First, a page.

The Colombian Sojourn – Chapter 9

St Juan de Pasto Main Operating Base and The Jungle East of the Andes
Airwolfhound from Hertfordshire, UK, CC BY-SA 2.0, via Wikimedia Commons

Edge had been on enough operations to know that the work was ninety per-cent routine and ten per-cent sheer terror and exhilaration. Two days later he had gone up in Huey that was doing an air test. The pilot asked him if he would like a bit of a flight. Edge had his worries about flying in the Hueys, but he reckoned that it would help overcome his fear.

The helicopter was at around 2,000 feet and the pilot trimmed it so it was virtually flying itself. Edge was in the left-hand seat and he had been taking some photographs of the jungle and the mountains, to show Moira what he had been up to. Sometimes, obviously, he couldn’t tell her Jack Shit.

The pilot was enjoying himself and he and Edge had been shooting the breeze in Spanish. His grasp of the language was impressive for such a short time. Suddenly the pilot asked him:

“Have you ever flown an aircraft before, Mr Edge?”

“No. I’ve jumped out of a few in my time.”

The pilot looked at him, “You must be mad!”

Edge smiled, “Sometimes it’s the only way to get in somewhere.”

“Rather you than me, Gringo.”

“And you fly these things, so it’s horses for courses, Skipper.”

The pilot reverted to English, “It’s good that you’ve never flown a fixed-wing aircraft, but you know how they work, the principles of flight?”

“Yes, lift, thrust, weight and drag.”

“OK, good. What provides the lift in a helicopter?”

This was fairly easy to answer, “The rotor blades.” Edge said.

“Good. What about the thrust?”

Edge had to think about this, “The rotors again I guess.”

“Correct. You notice when we take off and want to transition to forward flight, the helicopter dips at the nose. This is so the rotor blades can provide thrust. Down on the left side of your seat, you can feel a lever. Grasp it gently and follow what I’m doing.

“This lever is called the collective pitch control. As the blades pitch down to gain forward momentum, there is a reduction in power. In this helicopter type, the governor increases the revs to compensate for the loss of power, but in older, smaller types and when we need to take off, the power is increased by the twist throttle on the top of the collective. Sometimes, we need even more power than the collective can provide, so the twist throttle is rotated away from the pilot to increase power.

“Now the thing that comes up between our legs is the cyclic pitch control. This enables us to move forward, back, left and right. Grasp it gently with your right hand and once again follow me through what I do. You see how the helicopter can move left or right, forward and back?”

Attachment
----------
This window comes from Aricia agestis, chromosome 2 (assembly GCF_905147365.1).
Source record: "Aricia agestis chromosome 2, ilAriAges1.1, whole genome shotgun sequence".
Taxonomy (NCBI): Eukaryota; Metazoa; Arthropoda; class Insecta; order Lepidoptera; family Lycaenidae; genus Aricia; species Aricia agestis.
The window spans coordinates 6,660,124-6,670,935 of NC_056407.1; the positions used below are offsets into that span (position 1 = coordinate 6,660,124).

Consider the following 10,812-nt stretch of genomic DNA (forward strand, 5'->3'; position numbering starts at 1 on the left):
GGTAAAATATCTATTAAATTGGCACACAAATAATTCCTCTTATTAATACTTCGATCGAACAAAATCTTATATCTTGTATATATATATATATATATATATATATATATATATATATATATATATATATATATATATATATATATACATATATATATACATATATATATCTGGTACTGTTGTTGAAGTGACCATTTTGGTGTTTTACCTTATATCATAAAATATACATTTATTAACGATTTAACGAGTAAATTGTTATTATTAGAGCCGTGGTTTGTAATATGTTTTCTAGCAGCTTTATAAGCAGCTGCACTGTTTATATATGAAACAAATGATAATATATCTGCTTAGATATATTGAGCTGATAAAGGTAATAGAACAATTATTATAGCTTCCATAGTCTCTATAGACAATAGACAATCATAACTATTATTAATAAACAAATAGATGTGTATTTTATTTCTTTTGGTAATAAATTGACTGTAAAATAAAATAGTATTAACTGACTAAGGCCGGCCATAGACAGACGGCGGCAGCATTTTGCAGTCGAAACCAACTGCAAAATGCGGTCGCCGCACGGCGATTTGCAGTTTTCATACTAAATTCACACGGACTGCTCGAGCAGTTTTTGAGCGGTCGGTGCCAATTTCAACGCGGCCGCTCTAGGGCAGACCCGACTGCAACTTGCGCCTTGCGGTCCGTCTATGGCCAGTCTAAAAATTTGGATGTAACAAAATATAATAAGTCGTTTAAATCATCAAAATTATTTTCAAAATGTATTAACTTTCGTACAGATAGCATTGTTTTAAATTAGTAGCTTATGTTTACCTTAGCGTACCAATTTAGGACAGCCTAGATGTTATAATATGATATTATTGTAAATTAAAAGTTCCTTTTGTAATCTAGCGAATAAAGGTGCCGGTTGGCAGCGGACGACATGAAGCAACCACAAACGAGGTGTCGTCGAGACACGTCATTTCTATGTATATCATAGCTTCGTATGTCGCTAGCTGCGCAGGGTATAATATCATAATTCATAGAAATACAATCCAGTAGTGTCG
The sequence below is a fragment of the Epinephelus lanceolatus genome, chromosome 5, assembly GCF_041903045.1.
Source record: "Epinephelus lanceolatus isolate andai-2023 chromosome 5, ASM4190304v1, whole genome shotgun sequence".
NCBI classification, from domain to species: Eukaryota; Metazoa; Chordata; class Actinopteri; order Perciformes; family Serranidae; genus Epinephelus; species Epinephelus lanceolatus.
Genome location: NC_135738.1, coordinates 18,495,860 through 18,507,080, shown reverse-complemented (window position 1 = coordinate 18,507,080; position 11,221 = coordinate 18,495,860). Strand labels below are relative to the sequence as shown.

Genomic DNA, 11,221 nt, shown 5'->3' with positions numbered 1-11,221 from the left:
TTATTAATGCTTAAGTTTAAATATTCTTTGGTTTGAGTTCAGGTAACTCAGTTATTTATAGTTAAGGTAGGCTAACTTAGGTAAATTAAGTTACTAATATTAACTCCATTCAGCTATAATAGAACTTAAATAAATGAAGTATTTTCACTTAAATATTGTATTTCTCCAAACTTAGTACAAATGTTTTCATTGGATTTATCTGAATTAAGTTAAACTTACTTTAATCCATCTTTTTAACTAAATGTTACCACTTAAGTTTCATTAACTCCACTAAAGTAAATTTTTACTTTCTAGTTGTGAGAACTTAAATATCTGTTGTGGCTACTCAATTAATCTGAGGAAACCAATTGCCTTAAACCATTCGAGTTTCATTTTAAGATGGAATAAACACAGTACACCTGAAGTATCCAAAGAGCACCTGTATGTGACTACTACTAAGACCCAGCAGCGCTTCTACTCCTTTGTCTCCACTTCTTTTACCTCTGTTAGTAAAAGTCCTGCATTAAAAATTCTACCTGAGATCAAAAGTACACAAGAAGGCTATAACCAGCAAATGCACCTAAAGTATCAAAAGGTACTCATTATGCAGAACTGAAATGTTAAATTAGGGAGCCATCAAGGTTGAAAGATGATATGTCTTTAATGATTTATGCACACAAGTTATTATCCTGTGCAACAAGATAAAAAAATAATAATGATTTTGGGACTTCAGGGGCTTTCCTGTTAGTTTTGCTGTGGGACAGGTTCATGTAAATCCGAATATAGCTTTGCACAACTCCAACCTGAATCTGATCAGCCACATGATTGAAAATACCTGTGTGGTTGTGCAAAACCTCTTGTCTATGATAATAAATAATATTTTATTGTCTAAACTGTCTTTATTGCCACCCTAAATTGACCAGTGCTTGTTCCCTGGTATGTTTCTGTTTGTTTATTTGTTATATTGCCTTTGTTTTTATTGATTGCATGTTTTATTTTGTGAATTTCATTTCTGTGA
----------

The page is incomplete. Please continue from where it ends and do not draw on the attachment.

Edge nodded, concentrating hard on the pilot’s movements on the controls.

“Good, now how do we change direction? The rotors will provide some element of being able to bank, but that’s not enough and this is a helicopter and not an autogyro. Put your feet on those pedals down in the Perspex nose. Now you see how I’m heading 350 degrees north. I want to head towards that mountain. All it needs is a gentle nudge on the right-hand pedal. Not too much. See, we’re on a new heading. Now settle everything down. OK? You have the aircraft, Gringo.”


“Yes. I want my lunch. Gently, don’t fight it. Listen and feel what the aircraft is telling you.”

The pilot put his feet up on the instrument panel and pulled a packet of sandwiches wrapped in greaseproof paper, from the door pocket.

“Where the hell did you get those?” Edge asked, sweating with concentration.

“From a nice lady who works in the terminal. She demands payment by other means. You’re slowing down, push the cyclic forward.”

“Which is the cyclic again?” Edge asked slightly panicked.

“The one in your right hand. Don’t fight it. She will fly herself. Like any woman, she needs a nudge to keep her on the straight and narrow.”

Edge was sweating with concentration and his mouth was dry, probably because his tongue was out as he listened and felt the helicopter.

“OK, put us back on a heading of 350 degrees. You’re slowing, cyclic forward please.”

Edge made a nice turn and the Huey settled on its new course.

“Well done, Mr Edge. Good turn. So, you are in what they call the Special Air Service.”

“That’s what they tell me, Skipper.”

“Is it dangerous?”

“Sometimes,” Edge admitted.

“Do you get frightened?”

“Not as much as I am flying this thing.”

“Mr Edge, she is an old lady, not a thing. You don’t want to upset her, she can bite.”

Edge grinned and suspected the pilot was a little mad. Perhaps they all were.

“Now, Mr Edge, please come to a heading of one-three zero, then I will take the aircraft and we can have a little fun. Nice, gentle turn to starboard, if you please, checking that it is clear first.”

Edge wasn’t so sure that he liked the sound of that, as he concentrated hard at moving onto a new heading, watching the compass intently.

“Don’t be fixated by the instruments. Pick a landmark in the approximate direction of travel. Aim for it and make any adjustments to your course as necessary. Enjoy the trip and maintain a good all-round observation.”

It seemed as though there was a thousand and one things to remember, like juggling three balls whilst on a unicycle. The pilots made it seem so easy.